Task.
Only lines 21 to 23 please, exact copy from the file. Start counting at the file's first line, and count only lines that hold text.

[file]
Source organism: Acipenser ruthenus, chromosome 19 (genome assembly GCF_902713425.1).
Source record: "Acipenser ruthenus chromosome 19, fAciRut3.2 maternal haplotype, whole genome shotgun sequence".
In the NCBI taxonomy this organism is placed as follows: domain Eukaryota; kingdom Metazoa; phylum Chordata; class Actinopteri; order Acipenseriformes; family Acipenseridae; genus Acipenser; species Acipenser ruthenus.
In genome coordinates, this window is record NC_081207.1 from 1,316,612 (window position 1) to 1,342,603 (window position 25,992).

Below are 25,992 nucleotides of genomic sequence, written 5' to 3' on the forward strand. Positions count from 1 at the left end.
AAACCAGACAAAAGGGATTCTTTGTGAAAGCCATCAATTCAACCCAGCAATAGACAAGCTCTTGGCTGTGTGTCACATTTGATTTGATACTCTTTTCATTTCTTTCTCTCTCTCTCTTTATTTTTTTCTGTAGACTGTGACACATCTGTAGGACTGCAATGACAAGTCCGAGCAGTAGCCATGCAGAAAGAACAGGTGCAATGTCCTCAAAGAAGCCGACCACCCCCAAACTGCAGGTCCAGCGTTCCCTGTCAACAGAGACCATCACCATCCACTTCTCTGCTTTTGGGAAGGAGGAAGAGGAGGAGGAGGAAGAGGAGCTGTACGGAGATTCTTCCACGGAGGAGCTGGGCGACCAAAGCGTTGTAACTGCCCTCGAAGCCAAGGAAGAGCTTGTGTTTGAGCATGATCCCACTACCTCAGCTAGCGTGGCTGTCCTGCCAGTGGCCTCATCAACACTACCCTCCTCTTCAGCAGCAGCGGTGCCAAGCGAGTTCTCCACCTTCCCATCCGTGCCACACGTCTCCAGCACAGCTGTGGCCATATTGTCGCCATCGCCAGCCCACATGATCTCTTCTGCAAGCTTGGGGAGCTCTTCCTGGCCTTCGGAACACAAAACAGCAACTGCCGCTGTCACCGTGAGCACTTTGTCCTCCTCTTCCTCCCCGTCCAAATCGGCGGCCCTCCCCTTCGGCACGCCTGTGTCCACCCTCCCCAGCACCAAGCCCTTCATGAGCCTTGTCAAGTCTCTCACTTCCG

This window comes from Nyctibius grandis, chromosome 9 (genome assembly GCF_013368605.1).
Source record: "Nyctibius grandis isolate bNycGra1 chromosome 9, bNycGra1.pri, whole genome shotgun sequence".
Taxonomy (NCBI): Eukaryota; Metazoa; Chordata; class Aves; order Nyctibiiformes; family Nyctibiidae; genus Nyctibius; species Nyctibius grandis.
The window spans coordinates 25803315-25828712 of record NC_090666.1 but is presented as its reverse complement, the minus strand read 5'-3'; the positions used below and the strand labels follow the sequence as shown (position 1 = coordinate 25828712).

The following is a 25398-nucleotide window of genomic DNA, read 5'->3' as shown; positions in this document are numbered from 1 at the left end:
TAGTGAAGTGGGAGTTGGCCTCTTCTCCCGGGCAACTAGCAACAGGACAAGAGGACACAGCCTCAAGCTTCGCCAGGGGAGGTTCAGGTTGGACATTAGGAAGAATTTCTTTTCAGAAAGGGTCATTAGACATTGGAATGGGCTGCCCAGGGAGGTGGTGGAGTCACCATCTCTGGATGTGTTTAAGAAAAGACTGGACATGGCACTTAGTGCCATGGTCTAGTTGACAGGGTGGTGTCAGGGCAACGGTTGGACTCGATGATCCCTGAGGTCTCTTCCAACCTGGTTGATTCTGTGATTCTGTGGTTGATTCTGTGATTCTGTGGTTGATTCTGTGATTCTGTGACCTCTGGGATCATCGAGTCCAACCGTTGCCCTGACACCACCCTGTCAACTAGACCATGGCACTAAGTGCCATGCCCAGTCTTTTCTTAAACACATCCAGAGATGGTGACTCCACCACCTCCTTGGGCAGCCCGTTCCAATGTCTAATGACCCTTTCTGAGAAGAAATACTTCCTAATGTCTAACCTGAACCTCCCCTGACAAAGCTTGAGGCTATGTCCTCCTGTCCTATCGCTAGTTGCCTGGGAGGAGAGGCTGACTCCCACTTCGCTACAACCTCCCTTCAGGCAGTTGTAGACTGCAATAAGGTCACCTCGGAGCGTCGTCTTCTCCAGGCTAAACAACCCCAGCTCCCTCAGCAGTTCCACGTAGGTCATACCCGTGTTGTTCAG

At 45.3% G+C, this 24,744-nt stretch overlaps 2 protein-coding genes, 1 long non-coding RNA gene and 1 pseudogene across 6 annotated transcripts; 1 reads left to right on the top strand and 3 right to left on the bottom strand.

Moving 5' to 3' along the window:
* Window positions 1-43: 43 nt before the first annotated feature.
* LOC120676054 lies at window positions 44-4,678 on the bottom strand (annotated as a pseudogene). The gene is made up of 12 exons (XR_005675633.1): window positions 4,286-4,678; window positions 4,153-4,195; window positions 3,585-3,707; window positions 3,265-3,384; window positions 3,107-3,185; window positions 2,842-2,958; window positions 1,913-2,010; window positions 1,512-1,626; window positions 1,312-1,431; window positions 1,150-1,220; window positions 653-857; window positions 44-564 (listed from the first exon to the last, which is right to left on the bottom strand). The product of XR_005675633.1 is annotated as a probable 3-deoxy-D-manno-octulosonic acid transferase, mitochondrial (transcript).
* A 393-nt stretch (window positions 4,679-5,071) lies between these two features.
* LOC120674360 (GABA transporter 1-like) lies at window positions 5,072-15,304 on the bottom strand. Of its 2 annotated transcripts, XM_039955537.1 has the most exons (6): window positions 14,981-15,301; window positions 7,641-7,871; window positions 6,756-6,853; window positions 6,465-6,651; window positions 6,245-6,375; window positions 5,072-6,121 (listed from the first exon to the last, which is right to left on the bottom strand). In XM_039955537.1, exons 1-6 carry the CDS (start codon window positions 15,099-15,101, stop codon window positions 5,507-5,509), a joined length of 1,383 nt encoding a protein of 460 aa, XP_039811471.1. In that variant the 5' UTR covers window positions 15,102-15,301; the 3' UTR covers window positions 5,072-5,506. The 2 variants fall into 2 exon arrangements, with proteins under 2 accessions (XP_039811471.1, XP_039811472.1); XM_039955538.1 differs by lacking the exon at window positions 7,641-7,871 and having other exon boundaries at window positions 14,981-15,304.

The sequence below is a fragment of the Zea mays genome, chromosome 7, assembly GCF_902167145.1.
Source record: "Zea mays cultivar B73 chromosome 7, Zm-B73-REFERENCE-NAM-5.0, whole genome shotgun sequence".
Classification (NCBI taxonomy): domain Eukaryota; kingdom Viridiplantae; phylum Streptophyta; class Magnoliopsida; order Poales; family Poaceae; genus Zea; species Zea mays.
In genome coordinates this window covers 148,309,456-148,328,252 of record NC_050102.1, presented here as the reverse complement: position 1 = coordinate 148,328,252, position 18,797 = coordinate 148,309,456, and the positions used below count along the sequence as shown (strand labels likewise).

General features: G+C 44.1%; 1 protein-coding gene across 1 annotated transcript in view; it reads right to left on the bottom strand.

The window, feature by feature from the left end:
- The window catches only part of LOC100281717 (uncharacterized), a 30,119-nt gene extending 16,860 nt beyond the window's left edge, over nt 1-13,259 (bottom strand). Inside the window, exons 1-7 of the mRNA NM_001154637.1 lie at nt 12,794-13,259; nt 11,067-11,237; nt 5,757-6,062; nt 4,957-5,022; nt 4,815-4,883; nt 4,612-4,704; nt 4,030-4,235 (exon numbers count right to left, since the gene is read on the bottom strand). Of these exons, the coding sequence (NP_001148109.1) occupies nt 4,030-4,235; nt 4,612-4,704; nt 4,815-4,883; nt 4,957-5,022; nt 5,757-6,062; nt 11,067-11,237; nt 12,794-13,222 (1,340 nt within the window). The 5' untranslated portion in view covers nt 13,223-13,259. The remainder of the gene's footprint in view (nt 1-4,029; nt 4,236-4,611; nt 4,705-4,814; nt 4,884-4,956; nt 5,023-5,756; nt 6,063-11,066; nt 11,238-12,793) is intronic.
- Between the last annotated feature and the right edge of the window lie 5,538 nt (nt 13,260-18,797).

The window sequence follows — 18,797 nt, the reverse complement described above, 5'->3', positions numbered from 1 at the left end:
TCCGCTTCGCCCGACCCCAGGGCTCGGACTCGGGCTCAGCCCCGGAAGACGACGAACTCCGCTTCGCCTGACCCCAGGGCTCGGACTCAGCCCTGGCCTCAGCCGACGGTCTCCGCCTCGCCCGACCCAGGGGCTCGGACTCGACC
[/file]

Classification (NCBI taxonomy): domain Eukaryota; kingdom Viridiplantae; phylum Streptophyta; class Magnoliopsida; order Poales; family Poaceae; genus Zea; species Zea mays.
In genome coordinates this window covers 148,309,456-148,328,252 of record NC_050102.1, presented here as the reverse complement: position 1 = coordinate 148,328,252, position 18,797 = coordinate 148,309,456, and the positions used below count along the sequence as shown (strand labels likewise).

General features: G+C 44.1%; 1 protein-coding gene across 1 annotated transcript in view; it reads right to left on the bottom strand.